While some high schools in Southeast Alaska have skipped their whole cross country season this year others have been competing in mostly virtual meets. However, the regional meet for Southeast’s Division 3 will be held in-person this weekend in Petersburg. As Angela Denning reports, runners will be able to use the same course but not at the same time.
The regional meet was supposed to be in Ketchikan this year but a lot of plans have changed because of COVID cases in the region. However, Petersburg is hosting an in-person meet for the region’s small 1 and 2A schools this weekend. The race course will be about 25 miles south of Petersburg at a camp site.
The cross country teams are arriving to the island by boat and by plane and they will be driven directly to the race course. They won’t be stopping in town.
“No intermingling of the teams that come into town. It’s get in, do the thing, and get out,” said Jaime Cabral, Athletics Director for the Petersburg School District.
He says the runners will never cross paths. The teams will be running the course separately.
“They won’t even see each other which is really weird, for that piece,” Cabral said. “And a lot of them are like, ‘Man, you know, if I’m running with another team it kind of pushes me a little bit’. So that mentality of ‘if there is someone in front of me then I got to push’ but the overall emphasis is that we still get to run and we have the same course.”
Instead of a normal two-hour meet the event will last for 24 hours, starting Friday afternoon and finishing Saturday afternoon.
The Petersburg School District had a seven page mitigation plan approved by the local Emergency Operations Center, which is responding to COVID. It includes details like no spectators being allowed at the meet. All of the course ushers will be wearing masks and they won’t be collecting bibs at the finish line.
There will be fewer runners participating than past years. Usually there are about 160 athletes running at the same time from 14 different schools. This year, there will be about half a dozen schools participating. Some of the region’s small schools are skipping the sport altogether this fall, some teams can’t travel because of COVID cases in their communities and others have COVID mitigation policies that do not allow their teams to travel period.
Cabral says because Southeast is a network of islands, high school teams can not travel in the same controlled environment like they could if they were riding in a bus on the road system.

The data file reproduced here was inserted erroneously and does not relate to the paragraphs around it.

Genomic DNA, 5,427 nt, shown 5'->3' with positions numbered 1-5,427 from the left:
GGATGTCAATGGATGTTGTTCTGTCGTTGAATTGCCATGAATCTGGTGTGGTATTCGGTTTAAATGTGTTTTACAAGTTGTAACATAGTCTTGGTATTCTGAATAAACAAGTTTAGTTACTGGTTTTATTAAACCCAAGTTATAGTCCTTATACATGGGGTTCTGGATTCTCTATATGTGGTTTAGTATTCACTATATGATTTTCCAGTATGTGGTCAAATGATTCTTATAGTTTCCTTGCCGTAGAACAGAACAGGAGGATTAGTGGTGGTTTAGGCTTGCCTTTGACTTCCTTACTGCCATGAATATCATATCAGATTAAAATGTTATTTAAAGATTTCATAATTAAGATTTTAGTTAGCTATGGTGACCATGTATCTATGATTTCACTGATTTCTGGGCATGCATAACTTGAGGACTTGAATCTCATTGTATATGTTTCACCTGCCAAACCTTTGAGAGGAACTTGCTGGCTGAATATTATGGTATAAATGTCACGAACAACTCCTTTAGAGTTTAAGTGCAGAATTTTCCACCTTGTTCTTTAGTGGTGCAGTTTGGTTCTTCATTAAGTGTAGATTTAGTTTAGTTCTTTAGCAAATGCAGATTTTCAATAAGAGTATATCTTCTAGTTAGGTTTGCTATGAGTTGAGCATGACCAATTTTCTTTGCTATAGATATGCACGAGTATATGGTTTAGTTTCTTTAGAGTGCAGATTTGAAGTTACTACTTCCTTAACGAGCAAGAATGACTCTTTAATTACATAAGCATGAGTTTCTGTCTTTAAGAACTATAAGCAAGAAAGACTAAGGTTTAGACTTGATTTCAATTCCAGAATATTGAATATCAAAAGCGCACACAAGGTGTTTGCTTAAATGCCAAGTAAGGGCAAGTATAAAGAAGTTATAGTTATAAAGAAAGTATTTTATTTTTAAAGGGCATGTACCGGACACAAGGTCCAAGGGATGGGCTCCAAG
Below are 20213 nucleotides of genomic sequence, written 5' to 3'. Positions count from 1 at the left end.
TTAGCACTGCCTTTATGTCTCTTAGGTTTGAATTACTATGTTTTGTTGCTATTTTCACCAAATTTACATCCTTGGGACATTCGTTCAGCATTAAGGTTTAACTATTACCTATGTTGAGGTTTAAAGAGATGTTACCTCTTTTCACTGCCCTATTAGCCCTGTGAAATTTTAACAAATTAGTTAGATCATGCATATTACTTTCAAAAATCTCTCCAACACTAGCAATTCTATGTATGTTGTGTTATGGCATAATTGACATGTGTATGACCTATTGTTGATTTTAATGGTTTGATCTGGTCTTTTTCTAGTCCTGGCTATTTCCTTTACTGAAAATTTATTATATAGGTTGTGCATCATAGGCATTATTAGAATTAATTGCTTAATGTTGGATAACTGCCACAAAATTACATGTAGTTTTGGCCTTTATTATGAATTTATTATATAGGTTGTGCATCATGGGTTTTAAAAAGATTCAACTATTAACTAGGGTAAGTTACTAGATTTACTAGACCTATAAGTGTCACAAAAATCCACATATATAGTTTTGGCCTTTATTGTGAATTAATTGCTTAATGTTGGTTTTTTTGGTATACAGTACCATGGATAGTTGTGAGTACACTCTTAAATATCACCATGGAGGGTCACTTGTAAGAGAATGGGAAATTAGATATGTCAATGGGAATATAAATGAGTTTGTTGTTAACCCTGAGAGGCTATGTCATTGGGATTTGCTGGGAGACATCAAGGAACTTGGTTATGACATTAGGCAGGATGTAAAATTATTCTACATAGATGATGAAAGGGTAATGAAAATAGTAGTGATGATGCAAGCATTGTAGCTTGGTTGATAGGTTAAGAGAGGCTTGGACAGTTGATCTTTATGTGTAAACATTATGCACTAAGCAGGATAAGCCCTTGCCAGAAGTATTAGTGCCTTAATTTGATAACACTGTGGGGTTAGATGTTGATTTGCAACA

“Here it’s weather, travel, boat,” Cabral said. “Do some schools really want to touch Alaska Airlines? Do they want to go on Alaska Marine Highway and try to mitigate things that kind of sometimes is out of their control?”
The regional meet will decide who goes on to the state meet. Typically, there would be about 100 runners from Southeast’s smaller schools heading to state. To cut down on numbers this year, only the top 14 boys and 14 girls can qualify from small schools in Southeast. There are no teams allowed to go to state this year.
But a lot can happen between now and the state meet October 10 in Anchorage, says Petersburg’s Head Coac, Tommy Thompson.
“We go day to day,” he said. “We all know that at any point, our community, our school, ASAA [Alaska School Activities Association] or the City of Anchorage could just say, ‘We just don’t think it’s a good idea,’ and I guess it’s that thing of being fully present. We’re going to live for today, we’re going to have a great practice today, and hopefully a great meet this weekend and I think we just need to enjoy it.”
He says the team is focusing on staying healthy. He says the runners are working on maintaining their family social bubbles because it would only take one COVID case on the team to shut them down.
Teams participating this weekend include Petersburg, Wrangell, Klawock, Craig, Hoonah, and Gustavus. Runners will be on a course at Green’s Camp Friday and Saturday and they are asking the public to avoid the area.
EDITOR’s NOTE: This story was updated Oct. 1. The Petersburg School District is still on “green status” despite the community case of COVID-19, announced Oct. 1. The meet is still scheduled as planned.